Why too Much Rain on Sod is a Bad Combination

If you’re wanting to revitalize a wrecked lawn, sod can be a great ally. Rather than waiting weeks for grass seed to germinate and grow, sod provides you with instant grass so that you can focus on other aspects of your landscape renovation. While sod has many benefits, one potential drawback is its vulnerability to heavy rain. Understanding the risks that heavy rain presents to sod will help you mitigate these risks so that you can have a successful landscaping project.

How Sod Gets to Your Lawn

Understanding just how sod goes from seed to your front lawn helps shed light on why it can be fragile. Sod is grown on sod farms by planting high-quality grass seed in well-groomed soil. The grass seed germinates quickly in these perfect growing conditions and grows into thick, beautiful grass. When the grass reaches a certain height, the farmers use a sod remover to cut strips of the sod in the soil before rolling them and sending them to your local home improvement store. Since the grass grows quickly on a sod farm, the grass often grows in height more quickly than the roots can develop. With just a thin strip of soil to support these roots, many problems can happen if you’re not careful.

Soil Erosion

For new sod to grow well, you need to loosen the soil you’re planting it in. This allows the roots of the new grass to grow more deeply than they could in compacted soil. Unfortunately, when the soil is loose, erosion becomes a real risk. When heavy rains fall on loose soil, the water will begin to carve out large divots in the soil. Then, as the water runs through these small divots, they will grow in size until they take up much of your yard. Losing soil like this will make your new yard exceptionally uneven, meaning you’ll need to go back and fill in the holes before the sod starts to become established.

Nutrient Depletion

Another problem with losing soil to erosion is that you lose many of the nutrients in the soil that the sod requires for solid growth. Even if you don’t lose soil, there’s still a good chance that you’ll lose nutrients, especially if you introduce those nutrients in the form of fertilizer. Since the grass in sod is young and is also going through a stressful transplant, proper nutrients are essential to avoid losing your lawn. Plus, if fertilizer runs off your soil, it could lead to excess algae growth in nearby streams and ponds.

wet sod

Lack of Rooting

Healthy sod is sod with a robust root system. During heavy rains, though, the sod could float above the dirt where it’s planted, especially if you’ve only recently laid down the sod. When sod floats, it will likely change locations, meaning any root germination that has already taken place will be destroyed. This could be enough to kill the young grass, leaving you with anything but the green lawn that you desire. In addition, if you experience extremely heavy rains, the sod could float far from its original location to the point that you have to re-install your entire lawn once the water recedes.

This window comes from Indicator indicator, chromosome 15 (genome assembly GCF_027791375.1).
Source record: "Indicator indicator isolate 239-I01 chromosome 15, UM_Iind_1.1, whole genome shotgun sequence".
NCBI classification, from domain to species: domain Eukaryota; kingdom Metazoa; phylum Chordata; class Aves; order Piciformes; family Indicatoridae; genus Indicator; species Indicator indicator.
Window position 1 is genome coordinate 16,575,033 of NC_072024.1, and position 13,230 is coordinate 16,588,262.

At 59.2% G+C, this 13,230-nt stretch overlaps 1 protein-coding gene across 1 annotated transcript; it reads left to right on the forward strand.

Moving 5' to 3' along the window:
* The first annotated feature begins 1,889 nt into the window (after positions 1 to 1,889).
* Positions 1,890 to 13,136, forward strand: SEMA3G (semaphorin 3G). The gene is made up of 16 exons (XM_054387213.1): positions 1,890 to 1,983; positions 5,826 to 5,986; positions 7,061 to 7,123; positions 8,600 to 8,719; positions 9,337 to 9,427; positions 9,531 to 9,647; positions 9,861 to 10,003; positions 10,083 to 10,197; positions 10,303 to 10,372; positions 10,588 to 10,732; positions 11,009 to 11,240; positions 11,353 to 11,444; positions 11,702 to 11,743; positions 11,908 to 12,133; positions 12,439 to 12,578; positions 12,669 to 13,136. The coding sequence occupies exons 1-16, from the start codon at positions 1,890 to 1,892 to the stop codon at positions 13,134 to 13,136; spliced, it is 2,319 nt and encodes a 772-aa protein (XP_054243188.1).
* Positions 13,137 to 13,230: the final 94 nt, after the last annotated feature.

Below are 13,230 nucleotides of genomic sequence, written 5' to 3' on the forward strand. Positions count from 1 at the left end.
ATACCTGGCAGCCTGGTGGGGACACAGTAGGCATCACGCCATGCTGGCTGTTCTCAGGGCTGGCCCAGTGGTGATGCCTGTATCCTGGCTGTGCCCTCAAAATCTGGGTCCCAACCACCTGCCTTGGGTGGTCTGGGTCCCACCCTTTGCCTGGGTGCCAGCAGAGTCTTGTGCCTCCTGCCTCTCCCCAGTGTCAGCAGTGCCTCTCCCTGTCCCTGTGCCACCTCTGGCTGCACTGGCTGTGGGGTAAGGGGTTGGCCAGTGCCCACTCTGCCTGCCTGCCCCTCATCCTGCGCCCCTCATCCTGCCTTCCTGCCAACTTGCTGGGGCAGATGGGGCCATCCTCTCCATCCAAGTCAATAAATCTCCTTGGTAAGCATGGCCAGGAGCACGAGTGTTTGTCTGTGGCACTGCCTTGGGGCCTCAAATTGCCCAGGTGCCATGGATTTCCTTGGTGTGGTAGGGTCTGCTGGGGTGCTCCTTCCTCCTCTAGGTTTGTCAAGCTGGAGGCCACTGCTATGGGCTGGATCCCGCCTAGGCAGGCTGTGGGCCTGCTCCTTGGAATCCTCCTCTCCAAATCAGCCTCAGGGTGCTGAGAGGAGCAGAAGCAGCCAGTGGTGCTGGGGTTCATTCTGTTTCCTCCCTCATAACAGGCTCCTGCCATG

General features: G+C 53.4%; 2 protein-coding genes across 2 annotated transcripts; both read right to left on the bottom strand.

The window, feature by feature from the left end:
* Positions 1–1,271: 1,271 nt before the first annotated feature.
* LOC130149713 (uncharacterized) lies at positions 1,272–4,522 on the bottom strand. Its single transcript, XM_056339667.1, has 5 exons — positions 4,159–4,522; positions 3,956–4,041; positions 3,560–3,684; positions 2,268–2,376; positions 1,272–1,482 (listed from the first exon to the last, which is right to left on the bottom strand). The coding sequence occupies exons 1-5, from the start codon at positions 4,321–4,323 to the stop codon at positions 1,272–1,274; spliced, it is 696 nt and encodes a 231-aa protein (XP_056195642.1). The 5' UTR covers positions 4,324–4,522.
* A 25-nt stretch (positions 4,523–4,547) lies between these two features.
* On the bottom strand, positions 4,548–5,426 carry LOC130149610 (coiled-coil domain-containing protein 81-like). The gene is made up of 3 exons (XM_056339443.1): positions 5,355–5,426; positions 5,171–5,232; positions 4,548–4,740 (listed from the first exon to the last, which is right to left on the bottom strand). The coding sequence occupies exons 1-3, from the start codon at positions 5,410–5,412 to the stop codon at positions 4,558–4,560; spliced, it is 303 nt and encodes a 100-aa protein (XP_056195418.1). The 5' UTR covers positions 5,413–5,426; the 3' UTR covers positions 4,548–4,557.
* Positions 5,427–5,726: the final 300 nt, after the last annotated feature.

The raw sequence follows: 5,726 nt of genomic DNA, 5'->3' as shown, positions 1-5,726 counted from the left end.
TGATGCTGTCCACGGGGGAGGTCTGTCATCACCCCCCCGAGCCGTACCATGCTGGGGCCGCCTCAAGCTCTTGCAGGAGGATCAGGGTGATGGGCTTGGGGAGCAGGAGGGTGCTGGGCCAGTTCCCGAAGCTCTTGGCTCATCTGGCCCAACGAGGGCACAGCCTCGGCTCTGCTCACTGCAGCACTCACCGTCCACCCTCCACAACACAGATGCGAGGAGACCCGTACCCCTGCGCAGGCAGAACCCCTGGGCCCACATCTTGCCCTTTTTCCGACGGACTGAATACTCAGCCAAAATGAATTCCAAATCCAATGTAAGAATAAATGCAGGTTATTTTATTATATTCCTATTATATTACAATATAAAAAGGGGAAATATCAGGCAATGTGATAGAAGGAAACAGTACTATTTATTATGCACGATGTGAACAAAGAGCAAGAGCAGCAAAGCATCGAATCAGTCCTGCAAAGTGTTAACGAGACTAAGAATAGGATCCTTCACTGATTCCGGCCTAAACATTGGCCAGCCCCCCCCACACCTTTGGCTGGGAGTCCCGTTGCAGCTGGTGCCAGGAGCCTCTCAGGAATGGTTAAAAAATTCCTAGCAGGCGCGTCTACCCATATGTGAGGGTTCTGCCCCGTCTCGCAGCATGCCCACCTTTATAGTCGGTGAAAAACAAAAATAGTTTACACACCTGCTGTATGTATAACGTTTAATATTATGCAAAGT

Mud Accumulation

When you plant a new lawn, Foothills Landscaping & Irrigation recommends that you don’t place anything on the lawn until it is fully rooted in the existing soil. This is because anything that’s on the new grass, even for a short time, can send the grass’s growth into a tailspin due to light deprivation. During a heavy storm, rainwater could bring large quantities of mud to your lawn due to soil erosion. If you can’t get the mud off of the sod before it dries, it’s almost guaranteed that you’ll lose at least some of the grass. Added sod stress comes from the fact that while you’re removing the mud, you’ll have to repeatedly walk on the sod, bending and breaking the blades of grass in the process.

Improving Drainage

Despite all the potential challenges of planting new sod, there are some simple precautions you can take to avoid wasting your investment. First, ensure that you improve your yard’s drainage as you install the sod. One great device to use for this is a French drain. These drains work with the natural slope of your yard to ensure that water doesn’t have a chance to collect in locations where it could cause harm. While this won’t entirely eliminate the erosion risk, it can help keep your soil from becoming completely saturated, which is when erosion is most likely to occur.

Watching the Weather

Ultimately, proper sod planting is all about timing. When you decide to plant sod, carefully watch the weather forecast so that you can plant at a time when it has recently rained but no heavy rain is predicted in the next several days. This ensures that you can plant in soft, fertile soil without worrying about a deluge ruining your new lawn. While you should try to avoid heavy rains, it’s good if there are a few light rain showers in the days following installation. This will help keep your sod healthy and ensure it does well in its new environment.

Finding Success

Growing a new yard from seed or sod can be hard work. When you put in the effort, though, you’ll be rewarded with a beautiful, lush lawn that you’ll be proud to show off to your family and friends. Once you get past the initial growth stage, you’ll find that the worries become fewer because you worked hard to give your grass a solid start. Then, you can sit back and admire the fruits of your labor.